How registered nurses balance limited resources in order to maintain competence: a grounded theory study

Rees, Sharon ORCID: 0000-0001-5070-3204, Farley, Helen and Moloney, Clint ORCID: 0000-0003-2520-1506 (2021) How registered nurses balance limited resources in order to maintain competence: a grounded theory study. BMC Nursing, 20. ISSN 1472-6955


Background: Nurses have limited time outside of work for continuing professional development. Consequently, strategies need to be explored to enable them to better maintain their competence. This article describes recent research investigating if nursing behaviours in the use of mobile technologies could be leveraged to better facilitate mobile learning. It addresses a gap in the existing literature around how nurses resource their own professional development and learning in the absence of appropriate learning resources in the workplace. Methods: The research employed a classic grounded theory methodology which was conducted with 27 registered nurses from Public and Private Hospitals in Queensland and external postgraduate nursing students from Victoria, South Australia and the Northern Territory enrolled at the University of Southern Queensland. Results: The Theory of Economising Learning describes how nurses maintain competence with limited resources. Unfavourable staffing levels and a fast-paced workplace mean that nurses rarely prioritise their professional learning while at work. Instead, it requires the nurse to contribute personal resources including time and money. Though the research revealed nurses were unconcerned about using mobile technologies, they were concerned about maintaining competence with limited resources. To counter this, nurses economised their learning by balancing personal resources against their motivation to maintain competence. The process of economising learning begins and ends with the development of the nurse’s personal curriculum in response to what they identify as being the most significant knowledge deficits at work that jeopardise their competence. A learning opportunity that addresses the knowledge deficit is sought. Nurses balance the opportunity to address the deficit against the cost of personal resources, to decide if they will engage with the opportunity and update their personal curriculum accordingly. Conclusions: It is suggested that workplaces need to create reasonable expectations within nurses to address knowledge deficits and provide the resources, including time, to allow them to do so without personal cost. It is also necessary for workplaces to moderate the flow of learning opportunities so as not to overwhelm and demotivate the nurses. Currently, nurses use several strategies to optimise their learning using mobile technologies which could be leveraged in the workplace.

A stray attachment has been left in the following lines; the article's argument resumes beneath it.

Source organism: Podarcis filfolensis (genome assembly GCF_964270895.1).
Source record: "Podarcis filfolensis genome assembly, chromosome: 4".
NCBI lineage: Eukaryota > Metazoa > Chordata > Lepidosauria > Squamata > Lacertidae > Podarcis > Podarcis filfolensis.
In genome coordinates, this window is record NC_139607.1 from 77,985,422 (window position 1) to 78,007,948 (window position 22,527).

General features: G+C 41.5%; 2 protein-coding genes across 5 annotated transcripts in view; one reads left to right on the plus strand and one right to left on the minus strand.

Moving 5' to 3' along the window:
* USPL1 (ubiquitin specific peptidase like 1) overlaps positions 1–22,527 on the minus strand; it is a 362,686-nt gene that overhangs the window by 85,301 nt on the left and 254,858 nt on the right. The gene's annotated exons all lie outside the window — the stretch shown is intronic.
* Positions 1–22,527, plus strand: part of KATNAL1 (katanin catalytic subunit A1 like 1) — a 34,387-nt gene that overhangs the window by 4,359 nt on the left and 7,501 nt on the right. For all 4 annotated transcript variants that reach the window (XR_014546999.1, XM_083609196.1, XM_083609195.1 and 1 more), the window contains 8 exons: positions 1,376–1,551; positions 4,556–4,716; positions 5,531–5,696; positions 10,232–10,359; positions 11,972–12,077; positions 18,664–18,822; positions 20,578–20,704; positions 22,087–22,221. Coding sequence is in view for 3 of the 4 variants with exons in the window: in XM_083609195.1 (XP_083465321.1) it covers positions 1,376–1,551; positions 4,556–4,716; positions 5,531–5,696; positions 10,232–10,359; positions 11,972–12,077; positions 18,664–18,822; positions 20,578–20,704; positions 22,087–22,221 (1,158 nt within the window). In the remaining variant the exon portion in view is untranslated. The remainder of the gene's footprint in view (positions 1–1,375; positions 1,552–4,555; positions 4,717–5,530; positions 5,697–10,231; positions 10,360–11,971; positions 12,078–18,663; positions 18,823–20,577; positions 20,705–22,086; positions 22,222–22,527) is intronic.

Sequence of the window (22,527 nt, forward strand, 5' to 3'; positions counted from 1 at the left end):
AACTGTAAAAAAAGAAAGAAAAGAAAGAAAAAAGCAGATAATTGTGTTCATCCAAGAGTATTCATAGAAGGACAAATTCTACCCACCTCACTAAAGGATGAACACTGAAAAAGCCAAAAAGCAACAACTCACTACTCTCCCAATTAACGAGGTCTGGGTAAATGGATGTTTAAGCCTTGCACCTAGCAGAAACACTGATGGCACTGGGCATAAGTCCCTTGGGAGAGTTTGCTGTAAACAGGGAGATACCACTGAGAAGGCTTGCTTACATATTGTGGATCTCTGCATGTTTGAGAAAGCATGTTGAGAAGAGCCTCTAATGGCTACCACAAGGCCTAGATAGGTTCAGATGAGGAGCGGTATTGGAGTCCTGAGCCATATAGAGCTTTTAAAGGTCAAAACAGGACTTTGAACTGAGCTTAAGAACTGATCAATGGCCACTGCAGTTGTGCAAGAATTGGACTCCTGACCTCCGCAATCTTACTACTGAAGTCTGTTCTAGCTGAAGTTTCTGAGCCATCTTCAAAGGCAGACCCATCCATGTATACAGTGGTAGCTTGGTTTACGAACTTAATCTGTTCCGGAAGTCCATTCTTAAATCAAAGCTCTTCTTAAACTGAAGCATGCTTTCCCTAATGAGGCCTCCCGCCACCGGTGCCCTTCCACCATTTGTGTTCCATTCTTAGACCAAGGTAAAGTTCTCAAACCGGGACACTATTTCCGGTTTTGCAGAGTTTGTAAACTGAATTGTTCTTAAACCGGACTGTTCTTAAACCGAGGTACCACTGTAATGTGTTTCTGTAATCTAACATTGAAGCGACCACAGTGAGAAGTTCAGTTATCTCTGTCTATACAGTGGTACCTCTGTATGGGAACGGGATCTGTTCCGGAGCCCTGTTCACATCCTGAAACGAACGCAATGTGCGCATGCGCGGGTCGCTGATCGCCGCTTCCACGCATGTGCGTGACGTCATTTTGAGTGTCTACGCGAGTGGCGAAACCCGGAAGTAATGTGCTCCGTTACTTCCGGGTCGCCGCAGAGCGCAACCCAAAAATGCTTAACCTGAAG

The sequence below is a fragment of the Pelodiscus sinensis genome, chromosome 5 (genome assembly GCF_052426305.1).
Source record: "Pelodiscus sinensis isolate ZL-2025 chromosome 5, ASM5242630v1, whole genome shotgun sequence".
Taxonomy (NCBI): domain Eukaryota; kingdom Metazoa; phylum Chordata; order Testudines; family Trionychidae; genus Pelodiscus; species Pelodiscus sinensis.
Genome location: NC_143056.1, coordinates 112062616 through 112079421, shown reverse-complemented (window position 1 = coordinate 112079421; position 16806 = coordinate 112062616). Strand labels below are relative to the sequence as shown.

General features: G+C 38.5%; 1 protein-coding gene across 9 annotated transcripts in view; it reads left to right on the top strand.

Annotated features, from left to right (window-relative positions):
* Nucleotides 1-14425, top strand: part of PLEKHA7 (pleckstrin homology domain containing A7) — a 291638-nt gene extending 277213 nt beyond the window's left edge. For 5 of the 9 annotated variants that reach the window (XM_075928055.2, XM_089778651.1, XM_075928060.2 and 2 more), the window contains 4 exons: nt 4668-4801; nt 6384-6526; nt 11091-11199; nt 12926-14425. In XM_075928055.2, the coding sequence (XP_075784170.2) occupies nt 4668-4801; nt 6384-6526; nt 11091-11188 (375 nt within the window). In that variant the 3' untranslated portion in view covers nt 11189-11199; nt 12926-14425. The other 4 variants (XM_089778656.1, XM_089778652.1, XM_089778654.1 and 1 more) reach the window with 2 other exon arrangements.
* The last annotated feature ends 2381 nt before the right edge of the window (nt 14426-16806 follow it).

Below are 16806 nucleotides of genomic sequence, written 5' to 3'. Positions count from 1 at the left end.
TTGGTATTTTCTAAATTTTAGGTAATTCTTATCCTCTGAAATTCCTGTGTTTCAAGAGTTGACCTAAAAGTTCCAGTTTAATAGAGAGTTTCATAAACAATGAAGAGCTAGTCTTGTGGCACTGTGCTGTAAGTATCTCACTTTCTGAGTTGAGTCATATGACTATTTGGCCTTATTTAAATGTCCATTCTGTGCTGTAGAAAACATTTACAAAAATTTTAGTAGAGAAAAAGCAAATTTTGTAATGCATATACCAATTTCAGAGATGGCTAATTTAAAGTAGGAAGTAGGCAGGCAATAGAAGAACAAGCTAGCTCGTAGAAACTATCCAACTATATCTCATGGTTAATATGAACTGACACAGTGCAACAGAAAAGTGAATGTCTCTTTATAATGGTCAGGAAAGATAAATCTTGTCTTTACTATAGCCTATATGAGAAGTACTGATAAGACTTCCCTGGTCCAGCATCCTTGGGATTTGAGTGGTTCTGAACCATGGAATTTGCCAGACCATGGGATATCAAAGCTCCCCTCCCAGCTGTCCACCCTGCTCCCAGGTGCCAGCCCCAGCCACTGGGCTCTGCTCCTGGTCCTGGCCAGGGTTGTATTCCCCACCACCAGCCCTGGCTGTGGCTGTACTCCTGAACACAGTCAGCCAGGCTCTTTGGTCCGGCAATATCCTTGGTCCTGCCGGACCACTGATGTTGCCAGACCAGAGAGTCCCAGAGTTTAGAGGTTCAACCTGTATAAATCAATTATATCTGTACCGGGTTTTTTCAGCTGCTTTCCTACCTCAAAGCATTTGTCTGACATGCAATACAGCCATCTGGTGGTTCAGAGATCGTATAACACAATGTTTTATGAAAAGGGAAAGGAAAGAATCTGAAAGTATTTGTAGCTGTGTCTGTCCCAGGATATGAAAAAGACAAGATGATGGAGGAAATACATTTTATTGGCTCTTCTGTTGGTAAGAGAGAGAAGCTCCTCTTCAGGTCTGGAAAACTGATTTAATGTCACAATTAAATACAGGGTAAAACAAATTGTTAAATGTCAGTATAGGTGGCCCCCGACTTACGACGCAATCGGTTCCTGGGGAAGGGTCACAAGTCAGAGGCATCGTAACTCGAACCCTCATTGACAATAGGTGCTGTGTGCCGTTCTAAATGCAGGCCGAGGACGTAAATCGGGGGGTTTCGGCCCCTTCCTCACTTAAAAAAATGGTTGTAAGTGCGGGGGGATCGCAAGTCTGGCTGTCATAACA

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Item type Article
DOI 10.1186/s12912-021-00672-6
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Subjects Current > FOR (2020) Classification > 4205 Nursing
Current > Division/Research > College of Health and Biomedicine
Keywords registered nurses, nurse education resources, clinical competency, clinical skills, skill retention, professional development
Citations in Scopus 2 - View on Scopus
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